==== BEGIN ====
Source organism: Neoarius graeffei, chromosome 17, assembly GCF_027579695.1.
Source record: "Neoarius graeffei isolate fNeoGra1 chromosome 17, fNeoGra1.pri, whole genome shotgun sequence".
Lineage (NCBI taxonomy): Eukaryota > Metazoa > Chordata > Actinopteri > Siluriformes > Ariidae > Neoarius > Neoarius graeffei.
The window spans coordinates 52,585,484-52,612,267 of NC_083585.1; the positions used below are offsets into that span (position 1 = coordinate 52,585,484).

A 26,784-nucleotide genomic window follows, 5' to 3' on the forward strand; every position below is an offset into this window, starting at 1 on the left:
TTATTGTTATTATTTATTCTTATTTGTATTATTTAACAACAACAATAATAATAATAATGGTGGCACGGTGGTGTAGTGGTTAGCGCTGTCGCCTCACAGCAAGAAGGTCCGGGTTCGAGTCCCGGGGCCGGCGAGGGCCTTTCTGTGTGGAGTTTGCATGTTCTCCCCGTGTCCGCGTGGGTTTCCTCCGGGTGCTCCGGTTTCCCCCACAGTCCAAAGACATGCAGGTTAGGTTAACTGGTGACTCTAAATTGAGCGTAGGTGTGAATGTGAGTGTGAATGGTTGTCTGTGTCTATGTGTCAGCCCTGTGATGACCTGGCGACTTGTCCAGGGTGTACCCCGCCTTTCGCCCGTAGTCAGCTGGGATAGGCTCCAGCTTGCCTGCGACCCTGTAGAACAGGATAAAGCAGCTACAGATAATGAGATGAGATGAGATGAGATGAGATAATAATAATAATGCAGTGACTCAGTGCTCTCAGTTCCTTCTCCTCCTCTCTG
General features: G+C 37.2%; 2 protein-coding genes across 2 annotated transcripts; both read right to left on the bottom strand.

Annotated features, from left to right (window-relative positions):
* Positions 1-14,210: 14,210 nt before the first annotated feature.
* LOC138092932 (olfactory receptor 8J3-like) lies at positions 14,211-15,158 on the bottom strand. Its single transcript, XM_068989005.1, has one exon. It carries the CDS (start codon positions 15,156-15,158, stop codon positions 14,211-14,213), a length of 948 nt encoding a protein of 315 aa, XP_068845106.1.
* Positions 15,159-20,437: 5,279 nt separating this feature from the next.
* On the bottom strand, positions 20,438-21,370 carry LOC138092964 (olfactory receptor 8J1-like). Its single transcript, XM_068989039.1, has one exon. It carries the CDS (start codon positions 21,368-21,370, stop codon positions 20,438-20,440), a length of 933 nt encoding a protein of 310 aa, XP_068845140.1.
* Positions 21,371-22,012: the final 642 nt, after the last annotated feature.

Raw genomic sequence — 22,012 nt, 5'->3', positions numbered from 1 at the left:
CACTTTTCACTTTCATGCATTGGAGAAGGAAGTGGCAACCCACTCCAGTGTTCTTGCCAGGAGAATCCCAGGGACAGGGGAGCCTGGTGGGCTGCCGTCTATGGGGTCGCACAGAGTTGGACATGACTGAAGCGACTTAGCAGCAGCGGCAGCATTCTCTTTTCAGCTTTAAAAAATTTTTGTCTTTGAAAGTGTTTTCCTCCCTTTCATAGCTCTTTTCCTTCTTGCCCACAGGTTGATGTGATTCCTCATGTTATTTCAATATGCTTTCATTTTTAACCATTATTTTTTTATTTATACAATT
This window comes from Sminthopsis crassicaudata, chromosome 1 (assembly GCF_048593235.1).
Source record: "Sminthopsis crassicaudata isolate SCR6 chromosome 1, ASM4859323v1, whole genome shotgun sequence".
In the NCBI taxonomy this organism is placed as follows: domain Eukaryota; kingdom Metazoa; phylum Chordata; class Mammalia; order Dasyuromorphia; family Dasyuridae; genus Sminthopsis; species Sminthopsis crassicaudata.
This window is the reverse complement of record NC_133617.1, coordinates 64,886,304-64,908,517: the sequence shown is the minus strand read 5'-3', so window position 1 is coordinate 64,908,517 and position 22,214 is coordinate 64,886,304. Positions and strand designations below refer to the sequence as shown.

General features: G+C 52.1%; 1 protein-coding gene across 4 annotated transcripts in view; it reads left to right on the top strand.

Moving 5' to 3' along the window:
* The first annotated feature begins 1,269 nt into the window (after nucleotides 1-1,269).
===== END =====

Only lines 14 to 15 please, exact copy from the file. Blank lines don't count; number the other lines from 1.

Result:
Raw genomic sequence — 22,012 nt, 5'->3', positions numbered from 1 at the left:
CACTTTTCACTTTCATGCATTGGAGAAGGAAGTGGCAACCCACTCCAGTGTTCTTGCCAGGAGAATCCCAGGGACAGGGGAGCCTGGTGGGCTGCCGTCTATGGGGTCGCACAGAGTTGGACATGACTGAAGCGACTTAGCAGCAGCGGCAGCATTCTCTTTTCAGCTTTAAAAAATTTTTGTCTTTGAAAGTGTTTTCCTCCCTTTCATAGCTCTTTTCCTTCTTGCCCACAGGTTGATGTGATTCCTCATGTTATTTCAATATGCTTTCATTTTTAACCATTATTTTTTTATTTATACAATT